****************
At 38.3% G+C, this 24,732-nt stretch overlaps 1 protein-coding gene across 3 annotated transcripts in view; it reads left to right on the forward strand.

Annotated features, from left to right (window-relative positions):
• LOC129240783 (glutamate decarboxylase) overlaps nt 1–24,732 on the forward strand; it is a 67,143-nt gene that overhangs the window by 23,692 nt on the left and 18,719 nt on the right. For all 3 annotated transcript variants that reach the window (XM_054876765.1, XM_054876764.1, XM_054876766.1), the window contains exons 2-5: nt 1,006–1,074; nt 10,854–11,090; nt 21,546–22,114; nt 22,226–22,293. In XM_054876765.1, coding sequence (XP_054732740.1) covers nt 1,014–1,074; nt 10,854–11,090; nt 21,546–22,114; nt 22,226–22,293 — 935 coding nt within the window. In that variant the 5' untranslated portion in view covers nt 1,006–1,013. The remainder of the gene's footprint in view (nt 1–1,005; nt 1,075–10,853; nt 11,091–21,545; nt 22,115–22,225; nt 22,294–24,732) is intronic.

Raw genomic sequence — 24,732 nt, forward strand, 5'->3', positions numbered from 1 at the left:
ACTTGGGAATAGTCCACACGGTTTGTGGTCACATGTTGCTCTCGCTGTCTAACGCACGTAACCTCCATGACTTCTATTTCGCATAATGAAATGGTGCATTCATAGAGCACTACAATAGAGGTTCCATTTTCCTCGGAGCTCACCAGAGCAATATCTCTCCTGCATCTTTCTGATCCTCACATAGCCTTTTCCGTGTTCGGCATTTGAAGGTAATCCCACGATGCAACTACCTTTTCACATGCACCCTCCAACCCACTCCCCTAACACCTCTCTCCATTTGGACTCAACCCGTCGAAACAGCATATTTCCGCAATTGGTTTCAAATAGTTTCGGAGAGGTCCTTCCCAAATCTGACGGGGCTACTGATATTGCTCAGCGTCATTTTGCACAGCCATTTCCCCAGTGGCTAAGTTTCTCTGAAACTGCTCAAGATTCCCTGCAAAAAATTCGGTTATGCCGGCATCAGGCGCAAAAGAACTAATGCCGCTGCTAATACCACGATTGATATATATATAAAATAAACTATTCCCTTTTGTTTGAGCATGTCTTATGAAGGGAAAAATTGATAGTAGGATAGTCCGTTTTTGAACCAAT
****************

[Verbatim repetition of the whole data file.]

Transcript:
At 38.3% G+C, this 24,732-nt stretch overlaps 1 protein-coding gene across 3 annotated transcripts in view; it reads left to right on the forward strand.

Annotated features, from left to right (window-relative positions):
• LOC129240783 (glutamate decarboxylase) overlaps nt 1–24,732 on the forward strand; it is a 67,143-nt gene that overhangs the window by 23,692 nt on the left and 18,719 nt on the right. For all 3 annotated transcript variants that reach the window (XM_054876765.1, XM_054876764.1, XM_054876766.1), the window contains exons 2-5: nt 1,006–1,074; nt 10,854–11,090; nt 21,546–22,114; nt 22,226–22,293. In XM_054876765.1, coding sequence (XP_054732740.1) covers nt 1,014–1,074; nt 10,854–11,090; nt 21,546–22,114; nt 22,226–22,293 — 935 coding nt within the window. In that variant the 5' untranslated portion in view covers nt 1,006–1,013. The remainder of the gene's footprint in view (nt 1–1,005; nt 1,075–10,853; nt 11,091–21,545; nt 22,115–22,225; nt 22,294–24,732) is intronic.

Raw genomic sequence — 24,732 nt, forward strand, 5'->3', positions numbered from 1 at the left:
ACTTGGGAATAGTCCACACGGTTTGTGGTCACATGTTGCTCTCGCTGTCTAACGCACGTAACCTCCATGACTTCTATTTCGCATAATGAAATGGTGCATTCATAGAGCACTACAATAGAGGTTCCATTTTCCTCGGAGCTCACCAGAGCAATATCTCTCCTGCATCTTTCTGATCCTCACATAGCCTTTTCCGTGTTCGGCATTTGAAGGTAATCCCACGATGCAACTACCTTTTCACATGCACCCTCCAACCCACTCCCCTAACACCTCTCTCCATTTGGACTCAACCCGTCGAAACAGCATATTTCCGCAATTGGTTTCAAATAGTTTCGGAGAGGTCCTTCCCAAATCTGACGGGGCTACTGATATTGCTCAGCGTCATTTTGCACAGCCATTTCCCCAGTGGCTAAGTTTCTCTGAAACTGCTCAAGATTCCCTGCAAAAAATTCGGTTATGCCGGCATCAGGCGCAAAAGAACTAATGCCGCTGCTAATACCACGATTGATATATATATAAAATAAACTATTCCCTTTTGTTTGAGCATGTCTTATGAAGGGAAAAATTGATAGTAGGATAGTCCGTTTTTGAACCAAT